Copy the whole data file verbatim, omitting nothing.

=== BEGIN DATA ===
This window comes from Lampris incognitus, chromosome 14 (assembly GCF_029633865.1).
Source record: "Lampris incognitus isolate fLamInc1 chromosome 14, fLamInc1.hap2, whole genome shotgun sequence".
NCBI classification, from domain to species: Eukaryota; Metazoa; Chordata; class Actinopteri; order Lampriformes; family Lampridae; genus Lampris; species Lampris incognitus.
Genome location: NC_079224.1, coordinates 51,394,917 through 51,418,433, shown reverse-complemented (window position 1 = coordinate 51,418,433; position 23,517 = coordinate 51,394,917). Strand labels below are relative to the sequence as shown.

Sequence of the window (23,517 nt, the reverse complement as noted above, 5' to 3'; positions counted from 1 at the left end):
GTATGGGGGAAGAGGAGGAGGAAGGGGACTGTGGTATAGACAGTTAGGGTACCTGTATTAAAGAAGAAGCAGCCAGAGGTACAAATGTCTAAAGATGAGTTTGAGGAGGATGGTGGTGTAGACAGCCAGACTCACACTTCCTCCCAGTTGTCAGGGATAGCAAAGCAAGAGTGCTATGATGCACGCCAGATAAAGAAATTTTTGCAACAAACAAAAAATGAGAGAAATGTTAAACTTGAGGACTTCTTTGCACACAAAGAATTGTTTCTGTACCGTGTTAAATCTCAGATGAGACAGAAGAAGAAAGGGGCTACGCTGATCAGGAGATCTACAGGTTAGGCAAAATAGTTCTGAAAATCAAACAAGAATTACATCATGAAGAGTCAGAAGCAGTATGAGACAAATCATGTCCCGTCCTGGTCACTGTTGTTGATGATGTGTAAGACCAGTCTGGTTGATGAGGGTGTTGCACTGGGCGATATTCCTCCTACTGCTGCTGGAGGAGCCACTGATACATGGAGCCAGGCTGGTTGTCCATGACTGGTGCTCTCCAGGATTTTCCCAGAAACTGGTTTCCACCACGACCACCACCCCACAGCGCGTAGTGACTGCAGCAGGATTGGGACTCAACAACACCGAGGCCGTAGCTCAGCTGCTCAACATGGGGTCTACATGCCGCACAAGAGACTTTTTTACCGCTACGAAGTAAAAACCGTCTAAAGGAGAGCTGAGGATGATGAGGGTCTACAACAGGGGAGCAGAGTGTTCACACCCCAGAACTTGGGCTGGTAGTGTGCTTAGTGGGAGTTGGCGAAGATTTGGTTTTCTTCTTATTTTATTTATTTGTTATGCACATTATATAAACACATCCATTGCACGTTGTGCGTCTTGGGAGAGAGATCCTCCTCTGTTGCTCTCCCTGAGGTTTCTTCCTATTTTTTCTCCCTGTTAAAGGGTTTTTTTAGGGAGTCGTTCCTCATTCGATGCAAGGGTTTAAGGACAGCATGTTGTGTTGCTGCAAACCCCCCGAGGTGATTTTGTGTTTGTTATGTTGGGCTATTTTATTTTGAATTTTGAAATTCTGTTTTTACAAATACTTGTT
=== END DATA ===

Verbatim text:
This window comes from Lampris incognitus, chromosome 14 (assembly GCF_029633865.1).
Source record: "Lampris incognitus isolate fLamInc1 chromosome 14, fLamInc1.hap2, whole genome shotgun sequence".
NCBI classification, from domain to species: Eukaryota; Metazoa; Chordata; class Actinopteri; order Lampriformes; family Lampridae; genus Lampris; species Lampris incognitus.
Genome location: NC_079224.1, coordinates 51,394,917 through 51,418,433, shown reverse-complemented (window position 1 = coordinate 51,418,433; position 23,517 = coordinate 51,394,917). Strand labels below are relative to the sequence as shown.

Sequence of the window (23,517 nt, the reverse complement as noted above, 5' to 3'; positions counted from 1 at the left end):
GTATGGGGGAAGAGGAGGAGGAAGGGGACTGTGGTATAGACAGTTAGGGTACCTGTATTAAAGAAGAAGCAGCCAGAGGTACAAATGTCTAAAGATGAGTTTGAGGAGGATGGTGGTGTAGACAGCCAGACTCACACTTCCTCCCAGTTGTCAGGGATAGCAAAGCAAGAGTGCTATGATGCACGCCAGATAAAGAAATTTTTGCAACAAACAAAAAATGAGAGAAATGTTAAACTTGAGGACTTCTTTGCACACAAAGAATTGTTTCTGTACCGTGTTAAATCTCAGATGAGACAGAAGAAGAAAGGGGCTACGCTGATCAGGAGATCTACAGGTTAGGCAAAATAGTTCTGAAAATCAAACAAGAATTACATCATGAAGAGTCAGAAGCAGTATGAGACAAATCATGTCCCGTCCTGGTCACTGTTGTTGATGATGTGTAAGACCAGTCTGGTTGATGAGGGTGTTGCACTGGGCGATATTCCTCCTACTGCTGCTGGAGGAGCCACTGATACATGGAGCCAGGCTGGTTGTCCATGACTGGTGCTCTCCAGGATTTTCCCAGAAACTGGTTTCCACCACGACCACCACCCCACAGCGCGTAGTGACTGCAGCAGGATTGGGACTCAACAACACCGAGGCCGTAGCTCAGCTGCTCAACATGGGGTCTACATGCCGCACAAGAGACTTTTTTACCGCTACGAAGTAAAAACCGTCTAAAGGAGAGCTGAGGATGATGAGGGTCTACAACAGGGGAGCAGAGTGTTCACACCCCAGAACTTGGGCTGGTAGTGTGCTTAGTGGGAGTTGGCGAAGATTTGGTTTTCTTCTTATTTTATTTATTTGTTATGCACATTATATAAACACATCCATTGCACGTTGTGCGTCTTGGGAGAGAGATCCTCCTCTGTTGCTCTCCCTGAGGTTTCTTCCTATTTTTTCTCCCTGTTAAAGGGTTTTTTTAGGGAGTCGTTCCTCATTCGATGCAAGGGTTTAAGGACAGCATGTTGTGTTGCTGCAAACCCCCCGAGGTGATTTTGTGTTTGTTATGTTGGGCTATTTTATTTTGAATTTTGAAATTCTGTTTTTACAAATACTTGTT